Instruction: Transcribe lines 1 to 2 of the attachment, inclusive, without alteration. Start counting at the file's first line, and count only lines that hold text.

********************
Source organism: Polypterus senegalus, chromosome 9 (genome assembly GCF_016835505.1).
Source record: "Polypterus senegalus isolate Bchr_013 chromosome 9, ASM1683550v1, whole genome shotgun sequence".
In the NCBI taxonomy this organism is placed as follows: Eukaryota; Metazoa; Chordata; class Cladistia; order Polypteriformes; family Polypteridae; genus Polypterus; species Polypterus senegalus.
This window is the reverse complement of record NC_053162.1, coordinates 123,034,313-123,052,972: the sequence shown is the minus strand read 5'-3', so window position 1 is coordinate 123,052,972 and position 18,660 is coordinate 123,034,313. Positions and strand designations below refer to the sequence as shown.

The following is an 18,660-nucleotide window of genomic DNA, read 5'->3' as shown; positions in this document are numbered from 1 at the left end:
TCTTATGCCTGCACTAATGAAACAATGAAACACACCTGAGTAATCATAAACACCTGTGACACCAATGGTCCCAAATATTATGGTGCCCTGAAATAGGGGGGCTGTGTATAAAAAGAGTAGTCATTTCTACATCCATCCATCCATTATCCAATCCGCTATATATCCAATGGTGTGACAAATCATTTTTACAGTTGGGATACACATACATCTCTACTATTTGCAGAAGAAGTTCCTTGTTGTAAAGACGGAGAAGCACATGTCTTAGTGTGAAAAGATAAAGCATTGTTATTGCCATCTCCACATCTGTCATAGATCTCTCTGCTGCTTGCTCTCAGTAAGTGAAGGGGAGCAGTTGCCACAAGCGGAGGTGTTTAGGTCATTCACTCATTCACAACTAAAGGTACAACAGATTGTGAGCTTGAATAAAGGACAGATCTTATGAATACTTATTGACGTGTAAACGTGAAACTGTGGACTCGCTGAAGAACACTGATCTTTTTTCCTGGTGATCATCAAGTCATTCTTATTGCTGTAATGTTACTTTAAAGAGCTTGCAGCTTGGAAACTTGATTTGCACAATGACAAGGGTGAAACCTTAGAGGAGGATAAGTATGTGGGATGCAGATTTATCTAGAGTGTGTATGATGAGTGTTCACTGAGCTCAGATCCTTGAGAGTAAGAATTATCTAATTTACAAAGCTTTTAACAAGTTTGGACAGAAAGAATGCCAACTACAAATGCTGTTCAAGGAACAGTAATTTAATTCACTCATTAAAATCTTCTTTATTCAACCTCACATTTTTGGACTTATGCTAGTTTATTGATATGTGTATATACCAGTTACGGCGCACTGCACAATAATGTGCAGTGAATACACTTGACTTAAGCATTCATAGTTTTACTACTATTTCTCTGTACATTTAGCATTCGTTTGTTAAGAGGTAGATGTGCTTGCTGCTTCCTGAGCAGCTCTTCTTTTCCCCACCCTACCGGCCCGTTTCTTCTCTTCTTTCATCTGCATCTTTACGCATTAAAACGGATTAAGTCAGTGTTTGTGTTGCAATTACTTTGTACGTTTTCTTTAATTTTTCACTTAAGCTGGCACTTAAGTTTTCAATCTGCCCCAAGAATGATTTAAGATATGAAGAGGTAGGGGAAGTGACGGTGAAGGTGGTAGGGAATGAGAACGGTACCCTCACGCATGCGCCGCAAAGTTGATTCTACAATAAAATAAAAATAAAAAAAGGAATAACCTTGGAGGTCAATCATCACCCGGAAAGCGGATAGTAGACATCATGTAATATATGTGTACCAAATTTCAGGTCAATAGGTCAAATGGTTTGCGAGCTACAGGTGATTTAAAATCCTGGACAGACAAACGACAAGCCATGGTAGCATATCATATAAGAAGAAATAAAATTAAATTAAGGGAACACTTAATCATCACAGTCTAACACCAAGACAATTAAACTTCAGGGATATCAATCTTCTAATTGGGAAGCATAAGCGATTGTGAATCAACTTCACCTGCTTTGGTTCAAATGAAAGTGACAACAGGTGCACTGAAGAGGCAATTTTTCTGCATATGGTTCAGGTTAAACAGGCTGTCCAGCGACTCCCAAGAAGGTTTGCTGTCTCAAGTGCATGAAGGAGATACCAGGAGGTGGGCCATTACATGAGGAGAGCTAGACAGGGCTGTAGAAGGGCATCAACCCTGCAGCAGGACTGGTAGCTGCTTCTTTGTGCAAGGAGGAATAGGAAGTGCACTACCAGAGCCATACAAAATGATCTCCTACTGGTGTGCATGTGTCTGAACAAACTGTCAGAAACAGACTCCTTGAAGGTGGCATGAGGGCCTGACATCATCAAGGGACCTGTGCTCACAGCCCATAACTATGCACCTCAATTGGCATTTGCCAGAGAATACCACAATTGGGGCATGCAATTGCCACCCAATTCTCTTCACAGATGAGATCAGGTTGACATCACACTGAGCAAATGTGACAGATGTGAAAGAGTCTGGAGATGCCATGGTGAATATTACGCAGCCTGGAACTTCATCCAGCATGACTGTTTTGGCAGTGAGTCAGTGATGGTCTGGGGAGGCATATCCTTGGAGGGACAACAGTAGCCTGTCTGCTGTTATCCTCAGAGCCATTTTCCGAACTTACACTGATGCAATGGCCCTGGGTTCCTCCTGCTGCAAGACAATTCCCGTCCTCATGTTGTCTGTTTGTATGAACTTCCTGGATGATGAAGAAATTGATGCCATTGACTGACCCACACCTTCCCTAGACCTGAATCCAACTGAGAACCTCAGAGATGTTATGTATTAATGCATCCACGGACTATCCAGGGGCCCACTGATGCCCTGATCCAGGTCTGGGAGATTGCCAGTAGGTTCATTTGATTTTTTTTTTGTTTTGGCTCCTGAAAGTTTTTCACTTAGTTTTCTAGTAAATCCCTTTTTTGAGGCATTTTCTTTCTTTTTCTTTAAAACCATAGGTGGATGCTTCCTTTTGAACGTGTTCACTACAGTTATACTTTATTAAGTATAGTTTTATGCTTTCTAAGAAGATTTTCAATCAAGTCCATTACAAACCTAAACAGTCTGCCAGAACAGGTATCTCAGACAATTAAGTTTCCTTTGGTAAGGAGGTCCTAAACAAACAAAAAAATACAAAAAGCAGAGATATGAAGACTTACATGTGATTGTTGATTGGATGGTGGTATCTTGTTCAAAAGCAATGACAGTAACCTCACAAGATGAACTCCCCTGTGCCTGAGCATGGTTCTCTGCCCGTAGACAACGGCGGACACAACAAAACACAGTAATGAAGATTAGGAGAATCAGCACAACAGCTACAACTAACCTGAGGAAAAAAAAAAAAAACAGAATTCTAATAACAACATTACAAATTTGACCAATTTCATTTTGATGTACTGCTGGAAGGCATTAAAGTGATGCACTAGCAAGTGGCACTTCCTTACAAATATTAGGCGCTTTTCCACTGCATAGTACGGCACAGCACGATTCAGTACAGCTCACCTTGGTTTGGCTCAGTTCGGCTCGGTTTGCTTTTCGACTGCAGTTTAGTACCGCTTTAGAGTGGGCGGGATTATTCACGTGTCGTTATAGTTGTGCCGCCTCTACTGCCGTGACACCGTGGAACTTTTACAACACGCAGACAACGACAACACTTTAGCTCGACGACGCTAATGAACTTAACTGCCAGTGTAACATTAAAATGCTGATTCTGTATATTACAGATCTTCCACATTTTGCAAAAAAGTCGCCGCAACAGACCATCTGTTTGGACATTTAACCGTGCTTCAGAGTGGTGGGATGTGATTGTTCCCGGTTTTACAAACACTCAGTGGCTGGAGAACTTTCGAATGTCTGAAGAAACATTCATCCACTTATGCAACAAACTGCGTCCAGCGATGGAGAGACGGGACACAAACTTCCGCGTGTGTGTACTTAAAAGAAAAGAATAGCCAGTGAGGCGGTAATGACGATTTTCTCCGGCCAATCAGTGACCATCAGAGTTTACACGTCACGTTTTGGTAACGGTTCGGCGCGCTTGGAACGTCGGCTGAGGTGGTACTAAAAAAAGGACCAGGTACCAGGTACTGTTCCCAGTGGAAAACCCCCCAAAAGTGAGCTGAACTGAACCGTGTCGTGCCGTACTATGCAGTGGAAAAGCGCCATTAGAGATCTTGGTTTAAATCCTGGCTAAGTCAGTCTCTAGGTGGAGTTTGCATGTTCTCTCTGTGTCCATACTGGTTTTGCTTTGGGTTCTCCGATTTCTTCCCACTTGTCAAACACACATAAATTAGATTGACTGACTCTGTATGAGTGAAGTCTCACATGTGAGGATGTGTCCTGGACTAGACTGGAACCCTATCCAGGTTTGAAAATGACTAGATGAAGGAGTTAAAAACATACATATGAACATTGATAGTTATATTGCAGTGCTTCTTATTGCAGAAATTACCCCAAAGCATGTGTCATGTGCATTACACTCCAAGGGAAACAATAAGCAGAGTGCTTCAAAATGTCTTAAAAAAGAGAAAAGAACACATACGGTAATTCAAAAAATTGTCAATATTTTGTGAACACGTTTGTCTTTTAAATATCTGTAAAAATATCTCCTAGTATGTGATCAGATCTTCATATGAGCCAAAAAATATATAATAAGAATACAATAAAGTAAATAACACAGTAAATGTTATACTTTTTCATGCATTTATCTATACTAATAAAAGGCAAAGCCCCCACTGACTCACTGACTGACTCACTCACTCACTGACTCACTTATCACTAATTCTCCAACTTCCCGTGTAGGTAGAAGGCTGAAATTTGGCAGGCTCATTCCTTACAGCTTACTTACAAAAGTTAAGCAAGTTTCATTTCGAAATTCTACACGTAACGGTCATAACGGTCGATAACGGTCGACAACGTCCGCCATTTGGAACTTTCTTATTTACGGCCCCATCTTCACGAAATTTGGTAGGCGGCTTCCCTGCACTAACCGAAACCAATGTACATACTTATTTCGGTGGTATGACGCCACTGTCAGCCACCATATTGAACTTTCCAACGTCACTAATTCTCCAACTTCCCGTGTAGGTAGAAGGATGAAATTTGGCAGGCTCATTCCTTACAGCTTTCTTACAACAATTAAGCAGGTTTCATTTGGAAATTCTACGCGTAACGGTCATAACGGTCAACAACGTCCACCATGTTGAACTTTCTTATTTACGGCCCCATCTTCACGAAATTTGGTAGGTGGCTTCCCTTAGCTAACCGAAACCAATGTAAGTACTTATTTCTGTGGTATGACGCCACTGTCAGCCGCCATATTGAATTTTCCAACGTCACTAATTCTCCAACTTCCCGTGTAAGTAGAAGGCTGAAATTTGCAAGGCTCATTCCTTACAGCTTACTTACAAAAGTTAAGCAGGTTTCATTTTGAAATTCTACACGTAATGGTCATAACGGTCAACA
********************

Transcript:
Source organism: Polypterus senegalus, chromosome 9 (genome assembly GCF_016835505.1).
Source record: "Polypterus senegalus isolate Bchr_013 chromosome 9, ASM1683550v1, whole genome shotgun sequence".